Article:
“When it finally came out in the Republic it was a race against time. I was bad.
“The doctors told me later, after the abuse scandal in the south, don’t try and fight depression. Today I’m not cured, but I’m stable.
“What I say for the benefit of others, is don’t try to fight depression because you won’t win te battle.”
He said a large part of keeping everything inside was the society at the time, the pessimism and derision the victims of abuse were treated with over the years, and the fact that depression was neither spoken of nor understood.
Giving evidence at the Historical Abuse Inquiry was also very difficult for him, but he got through it.
“We suffer from what people imagine, ‘awe they are looking for this and looking for that,’ but I’m 73 years of age and nobody’s ever heard of me,” he claimed.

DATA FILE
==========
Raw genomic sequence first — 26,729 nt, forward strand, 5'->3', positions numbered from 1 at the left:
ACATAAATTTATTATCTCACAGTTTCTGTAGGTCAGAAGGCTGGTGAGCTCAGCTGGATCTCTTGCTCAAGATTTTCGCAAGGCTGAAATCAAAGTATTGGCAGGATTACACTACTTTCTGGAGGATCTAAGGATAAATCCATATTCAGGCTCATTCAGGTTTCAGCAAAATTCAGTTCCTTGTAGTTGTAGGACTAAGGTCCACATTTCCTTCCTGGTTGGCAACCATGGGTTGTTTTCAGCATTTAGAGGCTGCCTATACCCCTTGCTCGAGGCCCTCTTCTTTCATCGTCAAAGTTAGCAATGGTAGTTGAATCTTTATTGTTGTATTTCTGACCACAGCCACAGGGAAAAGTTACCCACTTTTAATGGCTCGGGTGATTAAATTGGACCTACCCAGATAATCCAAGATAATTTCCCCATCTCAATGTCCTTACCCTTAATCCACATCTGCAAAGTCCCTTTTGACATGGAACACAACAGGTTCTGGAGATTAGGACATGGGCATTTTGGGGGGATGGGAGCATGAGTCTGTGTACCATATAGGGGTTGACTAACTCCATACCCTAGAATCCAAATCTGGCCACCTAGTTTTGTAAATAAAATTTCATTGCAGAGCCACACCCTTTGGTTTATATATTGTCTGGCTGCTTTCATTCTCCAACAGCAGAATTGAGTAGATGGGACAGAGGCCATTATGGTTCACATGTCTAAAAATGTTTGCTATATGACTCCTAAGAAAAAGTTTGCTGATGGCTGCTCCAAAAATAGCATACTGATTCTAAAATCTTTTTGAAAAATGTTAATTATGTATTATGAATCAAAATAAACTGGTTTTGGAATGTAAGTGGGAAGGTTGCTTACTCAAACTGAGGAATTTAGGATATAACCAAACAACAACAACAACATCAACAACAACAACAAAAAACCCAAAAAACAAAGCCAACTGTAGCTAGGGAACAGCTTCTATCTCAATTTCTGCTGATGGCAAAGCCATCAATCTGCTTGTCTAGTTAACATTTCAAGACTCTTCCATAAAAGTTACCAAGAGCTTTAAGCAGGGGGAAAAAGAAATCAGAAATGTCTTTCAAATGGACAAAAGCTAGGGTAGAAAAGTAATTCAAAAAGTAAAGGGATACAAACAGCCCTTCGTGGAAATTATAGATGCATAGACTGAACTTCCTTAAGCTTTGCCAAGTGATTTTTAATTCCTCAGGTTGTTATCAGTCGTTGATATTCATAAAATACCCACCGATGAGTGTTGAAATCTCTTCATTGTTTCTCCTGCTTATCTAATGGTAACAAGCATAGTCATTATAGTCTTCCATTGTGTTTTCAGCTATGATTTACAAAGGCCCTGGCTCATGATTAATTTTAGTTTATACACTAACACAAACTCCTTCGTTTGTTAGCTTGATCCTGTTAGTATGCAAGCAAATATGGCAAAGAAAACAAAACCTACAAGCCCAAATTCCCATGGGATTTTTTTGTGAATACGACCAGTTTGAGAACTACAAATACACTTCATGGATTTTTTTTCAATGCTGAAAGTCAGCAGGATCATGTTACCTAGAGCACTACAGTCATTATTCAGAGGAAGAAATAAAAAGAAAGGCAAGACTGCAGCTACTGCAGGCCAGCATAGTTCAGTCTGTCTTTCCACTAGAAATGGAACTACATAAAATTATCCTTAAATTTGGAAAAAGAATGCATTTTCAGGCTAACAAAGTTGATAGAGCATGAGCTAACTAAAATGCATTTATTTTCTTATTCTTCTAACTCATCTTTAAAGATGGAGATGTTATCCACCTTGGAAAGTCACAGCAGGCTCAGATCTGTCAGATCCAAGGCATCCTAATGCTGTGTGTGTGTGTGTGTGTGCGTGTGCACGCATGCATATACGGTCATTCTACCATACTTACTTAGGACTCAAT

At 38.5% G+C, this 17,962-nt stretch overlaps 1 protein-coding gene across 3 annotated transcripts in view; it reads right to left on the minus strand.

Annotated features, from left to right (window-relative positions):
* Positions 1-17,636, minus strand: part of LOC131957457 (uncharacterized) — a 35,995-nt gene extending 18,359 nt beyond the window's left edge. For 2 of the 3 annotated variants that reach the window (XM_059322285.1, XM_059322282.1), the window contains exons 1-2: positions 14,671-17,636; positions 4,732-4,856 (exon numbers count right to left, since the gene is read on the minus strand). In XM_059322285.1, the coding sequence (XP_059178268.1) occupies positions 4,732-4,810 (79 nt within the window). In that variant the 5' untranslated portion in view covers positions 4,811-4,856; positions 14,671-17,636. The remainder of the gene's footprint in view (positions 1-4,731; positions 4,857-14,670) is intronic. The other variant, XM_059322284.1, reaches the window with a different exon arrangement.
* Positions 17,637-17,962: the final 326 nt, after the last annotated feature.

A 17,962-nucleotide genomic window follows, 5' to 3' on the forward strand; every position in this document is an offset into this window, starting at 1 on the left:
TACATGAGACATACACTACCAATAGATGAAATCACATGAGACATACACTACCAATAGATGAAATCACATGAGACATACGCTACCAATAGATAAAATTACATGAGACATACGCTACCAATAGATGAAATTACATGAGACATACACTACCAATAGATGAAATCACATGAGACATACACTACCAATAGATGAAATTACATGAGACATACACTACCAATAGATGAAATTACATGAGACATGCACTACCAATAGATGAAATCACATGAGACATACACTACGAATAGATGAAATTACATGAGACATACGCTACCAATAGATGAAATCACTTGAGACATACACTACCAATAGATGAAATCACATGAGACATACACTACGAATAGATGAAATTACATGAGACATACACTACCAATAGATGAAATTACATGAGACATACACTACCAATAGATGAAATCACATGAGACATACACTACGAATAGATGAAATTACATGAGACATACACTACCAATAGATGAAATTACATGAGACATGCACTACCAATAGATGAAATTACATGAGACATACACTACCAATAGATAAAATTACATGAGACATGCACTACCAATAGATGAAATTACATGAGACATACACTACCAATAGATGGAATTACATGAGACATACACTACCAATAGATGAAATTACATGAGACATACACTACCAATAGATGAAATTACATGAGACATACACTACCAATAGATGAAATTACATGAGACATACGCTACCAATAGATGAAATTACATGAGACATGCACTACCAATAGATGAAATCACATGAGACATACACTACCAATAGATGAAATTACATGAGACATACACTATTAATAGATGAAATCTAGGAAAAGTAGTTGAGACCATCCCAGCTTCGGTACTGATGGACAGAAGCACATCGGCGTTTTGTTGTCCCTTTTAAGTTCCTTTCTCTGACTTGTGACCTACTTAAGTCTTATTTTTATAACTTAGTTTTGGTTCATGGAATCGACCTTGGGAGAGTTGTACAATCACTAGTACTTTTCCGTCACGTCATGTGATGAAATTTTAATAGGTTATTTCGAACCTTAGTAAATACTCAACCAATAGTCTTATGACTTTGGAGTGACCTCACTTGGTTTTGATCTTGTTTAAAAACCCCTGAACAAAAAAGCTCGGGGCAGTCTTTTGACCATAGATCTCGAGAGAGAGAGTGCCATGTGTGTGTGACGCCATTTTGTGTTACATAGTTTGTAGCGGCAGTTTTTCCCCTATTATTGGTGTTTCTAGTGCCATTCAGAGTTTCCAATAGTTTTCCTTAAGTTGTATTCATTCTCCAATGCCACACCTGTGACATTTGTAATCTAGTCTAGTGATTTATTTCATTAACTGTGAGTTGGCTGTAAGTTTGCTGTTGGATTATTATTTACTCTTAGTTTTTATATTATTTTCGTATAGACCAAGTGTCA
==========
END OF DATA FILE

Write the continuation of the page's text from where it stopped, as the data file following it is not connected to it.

“Queen’s Counsel said they would be looking into the soul of Northern Ireland, I believe so.
“After we’re gone - I’m at the end of my life - and if no-one else suffers like that, I’ll be very happy.
“I have nothing to apologise for. I’m off alcohol for 30 years now and that’s a miracle. I’m thankful every day, even for little things.”
And despite all he has gone through, Patrick said he does not feel sorry for himself and his thoughts were very much with all those who have suffered.
He added: “We’re 17 years behind the Republic’s apology. I’m not going to mention the word closure, because people like us will not get closure. The only time we will get closure is when we die.”
Patrick said he wanted to speak out to help ensure that lessons will be learned from experiences and that there will be no repeat of, the life-long suffering and difficulties endured by many children raised in institutions.
“I think you do a great disservice to mankind by keeping silent,” he concluded.